Acute treatment with trimethyltin alters alcohol self-selection.
Male rats of the Long-Evans strain were divided into two equal groups of nine each and given either 7.0 mg/kg trimethyltin (TMT) or 0.9% saline by intragastric gavage. The pattern of self-selection of alcohol in concentrations of 3%--30% was examined in both groups at 21 and 150 days following the gavage. The TMT-treated rat consistently drank less alcohol than did the controls at every concentration of alcohol. This difference in alcohol intake was equally significant when the rats were tested in a food-contingent, schedule-induced polydipsia situation. Further, although the TMT-lesioned animal consumed fewer calories per day in the form of alcohol, their overall daily caloric intakes were slightly higher than those of the controls. These results are interpreted as a consequence of damage to structures of the forebrain and as part of a syndrome of behavioral and neurological pathology.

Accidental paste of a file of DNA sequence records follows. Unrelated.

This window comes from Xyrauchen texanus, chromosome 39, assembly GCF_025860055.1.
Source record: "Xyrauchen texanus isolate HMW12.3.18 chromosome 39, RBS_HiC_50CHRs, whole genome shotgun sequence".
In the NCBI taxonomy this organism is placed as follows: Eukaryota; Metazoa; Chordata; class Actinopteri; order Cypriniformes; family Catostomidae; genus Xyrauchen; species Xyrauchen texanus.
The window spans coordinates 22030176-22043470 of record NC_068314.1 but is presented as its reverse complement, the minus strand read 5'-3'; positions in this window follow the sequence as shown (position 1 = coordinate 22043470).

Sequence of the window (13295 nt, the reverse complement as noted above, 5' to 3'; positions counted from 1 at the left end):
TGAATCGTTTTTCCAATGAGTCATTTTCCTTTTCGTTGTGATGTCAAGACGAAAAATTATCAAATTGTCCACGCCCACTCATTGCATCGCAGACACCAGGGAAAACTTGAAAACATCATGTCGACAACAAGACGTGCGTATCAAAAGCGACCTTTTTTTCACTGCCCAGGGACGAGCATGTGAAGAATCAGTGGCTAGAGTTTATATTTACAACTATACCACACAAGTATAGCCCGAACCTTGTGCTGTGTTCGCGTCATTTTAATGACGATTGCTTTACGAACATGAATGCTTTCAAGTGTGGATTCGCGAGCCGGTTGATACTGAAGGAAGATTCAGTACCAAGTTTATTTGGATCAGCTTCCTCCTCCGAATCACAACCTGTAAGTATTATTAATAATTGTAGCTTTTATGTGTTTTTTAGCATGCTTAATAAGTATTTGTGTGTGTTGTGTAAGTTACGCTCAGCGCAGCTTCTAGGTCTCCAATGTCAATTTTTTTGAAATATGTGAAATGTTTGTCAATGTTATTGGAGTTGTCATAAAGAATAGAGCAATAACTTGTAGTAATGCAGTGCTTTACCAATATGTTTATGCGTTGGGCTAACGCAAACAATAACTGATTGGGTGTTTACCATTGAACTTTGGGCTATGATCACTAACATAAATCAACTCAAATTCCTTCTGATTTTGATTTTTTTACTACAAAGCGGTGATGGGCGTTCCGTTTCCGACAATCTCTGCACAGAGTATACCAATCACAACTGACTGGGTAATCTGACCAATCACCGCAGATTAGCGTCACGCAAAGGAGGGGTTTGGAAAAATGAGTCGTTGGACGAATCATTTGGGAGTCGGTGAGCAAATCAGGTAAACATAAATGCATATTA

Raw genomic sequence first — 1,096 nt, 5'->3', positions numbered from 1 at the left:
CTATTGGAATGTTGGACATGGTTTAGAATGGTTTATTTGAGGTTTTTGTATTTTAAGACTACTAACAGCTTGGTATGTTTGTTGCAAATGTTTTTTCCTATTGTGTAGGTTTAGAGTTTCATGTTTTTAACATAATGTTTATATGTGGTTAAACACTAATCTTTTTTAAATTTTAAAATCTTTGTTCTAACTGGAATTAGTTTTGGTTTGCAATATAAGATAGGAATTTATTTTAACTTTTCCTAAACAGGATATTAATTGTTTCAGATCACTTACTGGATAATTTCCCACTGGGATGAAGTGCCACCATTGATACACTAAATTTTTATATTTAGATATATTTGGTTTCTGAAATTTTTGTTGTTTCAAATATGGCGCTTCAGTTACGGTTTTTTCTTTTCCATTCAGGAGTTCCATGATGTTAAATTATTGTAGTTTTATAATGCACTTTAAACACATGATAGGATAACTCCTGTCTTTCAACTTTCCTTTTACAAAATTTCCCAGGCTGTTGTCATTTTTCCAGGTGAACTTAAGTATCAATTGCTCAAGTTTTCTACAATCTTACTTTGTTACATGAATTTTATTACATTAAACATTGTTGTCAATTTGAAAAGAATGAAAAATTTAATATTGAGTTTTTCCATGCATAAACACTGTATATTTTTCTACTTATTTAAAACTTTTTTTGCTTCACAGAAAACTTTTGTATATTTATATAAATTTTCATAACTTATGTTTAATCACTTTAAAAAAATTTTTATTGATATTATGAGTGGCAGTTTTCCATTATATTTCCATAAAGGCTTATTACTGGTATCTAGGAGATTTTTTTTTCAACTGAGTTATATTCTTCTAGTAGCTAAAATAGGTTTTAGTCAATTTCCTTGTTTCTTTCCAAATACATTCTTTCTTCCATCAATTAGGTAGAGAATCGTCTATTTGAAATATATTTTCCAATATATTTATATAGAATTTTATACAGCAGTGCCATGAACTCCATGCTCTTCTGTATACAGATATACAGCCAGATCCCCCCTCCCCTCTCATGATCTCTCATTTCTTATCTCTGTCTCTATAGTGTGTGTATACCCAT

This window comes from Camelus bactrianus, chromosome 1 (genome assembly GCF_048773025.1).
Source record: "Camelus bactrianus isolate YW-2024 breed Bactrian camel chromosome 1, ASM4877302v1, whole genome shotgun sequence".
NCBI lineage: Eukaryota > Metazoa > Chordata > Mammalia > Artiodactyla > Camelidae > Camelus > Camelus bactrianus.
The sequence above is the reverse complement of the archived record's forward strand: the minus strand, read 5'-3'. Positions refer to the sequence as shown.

Myers, RD; Swartzwelder, HS; Dyer, RS
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